Published 6:27 pm Sunday, July 6, 2014
AHOSKIE – Paul Vaughan didn’t have to change hard hats.
He just added a few more to the collection.
After a little under a dozen years as Hertford County’s Electrical Inspector, Vaughan is now the Town of Ahoskie’s Code Enforcement Officer. Among the hats he now wears for the town, they include Building Inspector, Electrical Inspector, Plumbing Inspector, and Zoning Administrator. This makes him the last line of assurance for a repair job or building job done proper and done right within the town limits.
According to the town’s website, this includes the review and issuance of all permits for construction of commercial, single family, multi-family, buildings and structures.
Permits are also issued for accessory structures such as swimming pools, decks, storage buildings, garages, carports, etc.
Once approved, regular inspections are made on each permit issued and a Certificate of Occupancy is issued after the completion of the project.
“Make sure you’ve got those permits,” he warns in his own soft-spoken way. “Make certain of proper zoning and do whatever is within the law for safe structures and repairs.”
Adorning the wall of Vaughan’s office is a number of the state certifications his job requires and will easily assure you that every one of them has been earned.
But more than the paper on the wall, or the nuts-and-bolts of his duties, Vaughan will tell you that this labor of love is because it’s a ‘contact’ occupation.
“This is a people-person’s job,” he adds with a smile. “Lots of contact with people makes it very rewarding.”
A native of Murfreesboro and life-long Hertford County resident, Vaughan began right out of high school as an electrician’s apprentice. From there he pursued the profession, obtaining his state certification and necessary license before beginning his own electrical contracting business, which he’s operated for over 30 years.
“It was simply called ‘Paul Vaughan Electric’,” he contends. “I operated out of a shop behind my home.”
After the first 18 years in private business, Vaughan sought a new challenge and in 1987 accepted a position with Hertford County as the county’s electrical inspector.
“I was invited to apply for the position by some county commissioners that were familiar with my work,” Vaughan recalls. “That was my first introduction to local government.”
Vaughan didn’t remain with the county for very long during his first tour, only about three years. By 1990 he had opted to return once more to private business.
“I had a lot of contracts with the federal government,” he relates. “I did the Voice of America sites and got a chance to travel up and down the east coast doing sub-contract work.”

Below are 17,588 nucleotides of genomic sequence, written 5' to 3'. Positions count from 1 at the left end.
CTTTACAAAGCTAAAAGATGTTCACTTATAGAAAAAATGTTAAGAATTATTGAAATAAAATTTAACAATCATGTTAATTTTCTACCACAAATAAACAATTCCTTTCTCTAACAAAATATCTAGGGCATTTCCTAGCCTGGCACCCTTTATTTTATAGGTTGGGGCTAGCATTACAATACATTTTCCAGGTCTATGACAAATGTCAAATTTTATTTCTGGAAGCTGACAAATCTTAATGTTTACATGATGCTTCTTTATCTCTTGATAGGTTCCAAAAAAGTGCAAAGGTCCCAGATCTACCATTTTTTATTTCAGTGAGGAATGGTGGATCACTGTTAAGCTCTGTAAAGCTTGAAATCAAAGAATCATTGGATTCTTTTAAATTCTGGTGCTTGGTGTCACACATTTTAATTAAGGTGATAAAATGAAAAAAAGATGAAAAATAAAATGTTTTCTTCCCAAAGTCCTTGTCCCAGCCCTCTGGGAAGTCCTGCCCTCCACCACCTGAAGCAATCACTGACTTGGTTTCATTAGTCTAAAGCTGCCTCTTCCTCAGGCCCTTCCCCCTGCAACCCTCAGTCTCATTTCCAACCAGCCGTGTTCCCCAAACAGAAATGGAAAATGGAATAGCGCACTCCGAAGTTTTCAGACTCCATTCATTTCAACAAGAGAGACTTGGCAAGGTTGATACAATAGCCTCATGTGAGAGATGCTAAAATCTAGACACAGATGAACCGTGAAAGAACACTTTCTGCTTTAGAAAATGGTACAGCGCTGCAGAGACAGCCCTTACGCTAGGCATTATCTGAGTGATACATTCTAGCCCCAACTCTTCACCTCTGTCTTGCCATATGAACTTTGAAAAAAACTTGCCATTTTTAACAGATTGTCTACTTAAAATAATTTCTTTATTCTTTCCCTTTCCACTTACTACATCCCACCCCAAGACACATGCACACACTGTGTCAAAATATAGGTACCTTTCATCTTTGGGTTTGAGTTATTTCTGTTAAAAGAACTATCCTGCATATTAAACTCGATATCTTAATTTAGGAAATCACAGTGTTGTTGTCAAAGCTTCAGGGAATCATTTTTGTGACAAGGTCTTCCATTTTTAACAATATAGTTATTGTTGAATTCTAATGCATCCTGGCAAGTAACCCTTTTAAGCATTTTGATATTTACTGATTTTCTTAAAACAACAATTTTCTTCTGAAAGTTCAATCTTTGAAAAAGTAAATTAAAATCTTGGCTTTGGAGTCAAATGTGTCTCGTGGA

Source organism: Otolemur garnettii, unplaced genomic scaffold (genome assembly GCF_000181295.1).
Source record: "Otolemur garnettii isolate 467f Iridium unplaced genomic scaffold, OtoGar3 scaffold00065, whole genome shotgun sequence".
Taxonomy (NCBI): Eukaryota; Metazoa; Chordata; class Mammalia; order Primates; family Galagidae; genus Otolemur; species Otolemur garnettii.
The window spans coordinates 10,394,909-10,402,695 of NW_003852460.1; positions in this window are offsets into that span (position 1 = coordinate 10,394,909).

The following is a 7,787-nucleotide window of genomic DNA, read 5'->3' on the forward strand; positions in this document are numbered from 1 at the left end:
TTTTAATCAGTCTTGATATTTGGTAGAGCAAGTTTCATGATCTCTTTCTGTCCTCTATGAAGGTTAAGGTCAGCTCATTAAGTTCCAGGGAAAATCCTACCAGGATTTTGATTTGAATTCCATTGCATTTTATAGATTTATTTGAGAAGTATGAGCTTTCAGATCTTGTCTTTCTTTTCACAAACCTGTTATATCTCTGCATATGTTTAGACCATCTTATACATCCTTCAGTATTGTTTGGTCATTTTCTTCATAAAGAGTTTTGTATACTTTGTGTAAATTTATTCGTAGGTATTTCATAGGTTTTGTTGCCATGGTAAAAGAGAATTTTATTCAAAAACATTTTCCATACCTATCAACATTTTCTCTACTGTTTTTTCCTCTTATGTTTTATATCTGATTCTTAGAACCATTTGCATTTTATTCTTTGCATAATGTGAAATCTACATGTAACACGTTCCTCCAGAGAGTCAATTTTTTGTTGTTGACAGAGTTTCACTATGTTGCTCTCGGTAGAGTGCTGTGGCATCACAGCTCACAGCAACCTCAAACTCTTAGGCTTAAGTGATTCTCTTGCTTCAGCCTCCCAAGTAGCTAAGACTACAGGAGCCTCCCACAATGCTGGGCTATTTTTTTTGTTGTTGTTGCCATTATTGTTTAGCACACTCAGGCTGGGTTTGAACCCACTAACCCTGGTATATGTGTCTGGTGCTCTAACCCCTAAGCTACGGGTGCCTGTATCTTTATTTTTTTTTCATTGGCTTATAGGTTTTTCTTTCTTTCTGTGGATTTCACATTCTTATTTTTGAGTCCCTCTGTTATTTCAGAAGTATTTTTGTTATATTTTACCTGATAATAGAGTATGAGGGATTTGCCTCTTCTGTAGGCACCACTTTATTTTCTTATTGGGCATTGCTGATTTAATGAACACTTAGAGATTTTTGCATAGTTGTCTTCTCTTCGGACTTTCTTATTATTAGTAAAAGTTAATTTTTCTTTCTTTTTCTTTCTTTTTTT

Working at VOA transmission sites from North Carolina to Maryland, Vaughan was able to gain valuable experience, as well as being his own boss once more for the next dozen years.
In 2002 Vaughan was invited once more to apply for a county inspector’s position again and since he had retained his certifications, it was an easy transition back into government. He worked there for 11 years and six months until he applied for his current position with the town.
“It’s another new challenge,” Vaughan admits. “I look forward to helping continue to make Ahoskie a progressive community as well as a nice place to live.”
Vaughan also serves as local permit officer for the Coastal Area Management Act (CAMA), as well as Flood Plain manager.
“With my new duties here I’m also the zoning and planning administrator,” he adds. “Part of the challenge is that you never know what you’re going to get, and you have to deal with all sorts of situations.”
Vaughan is also excited to be working with commercial businesses that are coming into the area and the renovations and repairs that accompany new industry and construction.
“It’s very challenging, and very rewarding,” he emphasizes. “Going through the certification program I’m very knowledgeable of the construction industry.”
In addition to the issuance of permits, Vaughan also enforces housing codes for the town and he consults with Ahoskie Fire Chief Ken Dilday to make certain that in the various zones of the town, fire codes have been met.
Condemnations and minimum housing enforcement, Vaughan admits, are one of the tougher parts of his job.
“As long as you get zoning approval and you’re in the right district, no problem,” he says. “I emphasize again, get your permit.”
Vaughan extols the tradesman’s life. When he speaks to youth groups he emphasizes education.
“It’s not all about college,” he says. “There’s a need, a great need, for trades. We need plumbers, electricians, heating and air people. If that’s your calling, pursue the trades because there are plenty of opportunities out there.”
To that end, he even makes a bold prediction.
“In the future, I believe a plumber will one day make more than a doctor,” Vaughan predicts. “It’s nice honest, hard work, and trades people are necessary.”
Vaughan says he’s reached a point in his career where he feels comfortable in settling into and fitting inside his new ‘hard hats’.
“I look forward to many years here,” he concludes.